THE DAZZLING NEGATIVE

– José Maria C.S. André

A hundred and twenty-one years ago, the lawyer Secondo Pia photographed a long blanket, 4.5 by 1.5 meters, safeguarded in the cathedral of Turin as a relic. After many troubled historical events, the House of Savoy became the owner of the blanket, and when the capital of the duchy was transferred to Turin, in the 16th century, this piece was also taken there.

Secondo Pia set up his photographic box in front of the blanket and focused its lenses. Working in the dark, he placed a glass plate covered with a photochemical emulsion in the box and, when everything was ready, uncovered the lenses. The light reflected from the blanket burst through the lenses, focused on the glass slide, and burned the emulsion. After an appropriate exposure, for the emulsion to be burned in the light zones, the plate was removed in the darkness, to be washed with chemicals and thereafter rendered insensitive to light.

Until a few years ago, photographs were made this way, in two phases. First, the photographic film would be darkened by light to give a “negative,” i.e., an image with inverted colors: the bright parts in dark and the black parts in white. In the second stage, the “negative of the negative” was produced, recovering the intended image. The result of the double inversion was the “positive” and the film used in the intermediate step was the “negative.”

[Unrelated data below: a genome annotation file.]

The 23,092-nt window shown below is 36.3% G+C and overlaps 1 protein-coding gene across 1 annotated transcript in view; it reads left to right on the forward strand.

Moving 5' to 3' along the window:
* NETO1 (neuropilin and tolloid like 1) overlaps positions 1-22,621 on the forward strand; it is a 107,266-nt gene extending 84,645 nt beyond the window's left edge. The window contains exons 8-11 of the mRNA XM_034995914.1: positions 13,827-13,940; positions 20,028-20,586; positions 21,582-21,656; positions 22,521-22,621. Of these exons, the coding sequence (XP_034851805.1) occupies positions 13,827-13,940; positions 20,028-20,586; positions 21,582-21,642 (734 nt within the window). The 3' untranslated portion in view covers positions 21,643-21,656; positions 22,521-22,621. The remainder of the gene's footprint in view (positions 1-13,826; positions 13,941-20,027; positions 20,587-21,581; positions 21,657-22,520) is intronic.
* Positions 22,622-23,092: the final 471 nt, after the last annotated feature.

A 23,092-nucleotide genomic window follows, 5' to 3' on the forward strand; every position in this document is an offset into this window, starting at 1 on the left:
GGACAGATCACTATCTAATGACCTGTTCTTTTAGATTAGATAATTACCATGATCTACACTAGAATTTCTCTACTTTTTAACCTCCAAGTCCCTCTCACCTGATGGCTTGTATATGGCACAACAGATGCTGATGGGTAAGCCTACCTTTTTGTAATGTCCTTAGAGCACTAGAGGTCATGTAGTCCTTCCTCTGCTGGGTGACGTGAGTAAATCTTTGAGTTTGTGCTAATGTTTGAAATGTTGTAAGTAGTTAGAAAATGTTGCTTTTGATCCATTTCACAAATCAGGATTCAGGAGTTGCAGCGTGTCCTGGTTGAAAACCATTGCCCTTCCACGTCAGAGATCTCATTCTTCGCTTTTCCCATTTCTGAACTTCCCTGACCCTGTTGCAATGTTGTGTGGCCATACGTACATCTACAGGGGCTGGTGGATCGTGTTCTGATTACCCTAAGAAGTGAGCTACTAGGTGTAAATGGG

When Secondo Pia observed the result of the first stage, he discovered, to his surprise, that he already had before him the natural, the “positive” image! This meant that the image of the blanket was a “negative.”

Till the invention of photography, no one had the idea of ​​painting the “negative” with colors in reverse, making the images unrecognizable. It was the primitive photographic technique that created this instrumental and intermediate stage, as a means to obtain the original image. How was it formed, in a linen blanket with almost two thousand years of history, guarded and disputed with so much commitment throughout the centuries, a negative image that only the photography of our days manages to reveal?

The figure of this blanket is the corpse of a strong man, six feet high, covered with wounds. His head was marked by bloody punctures. The knees, and nose injured, as if he suffered a violent fall. A sore wound on his chest. His wrists and feet pierced with nails, his back scourged and his shoulders hurt, as if he had carried the heavy beam of a cross.

This photograph takes us back two thousand years, at the time when Joseph of Arimathea and others asked Pilate for the dead body of Jesus and, having taken Him off the Cross, wrapped Him in a fine linen blanket and set it in a new sepulcher, excavated in the rock. The Jews set up a guard but three days later, on Sunday, very early in the morning, when the first comers arrived at the tomb, the body was no longer there.

The Resurrection of Jesus reveals to us what his Death did not allow us to see. Like a dazzling negative, like the triumph of truth.

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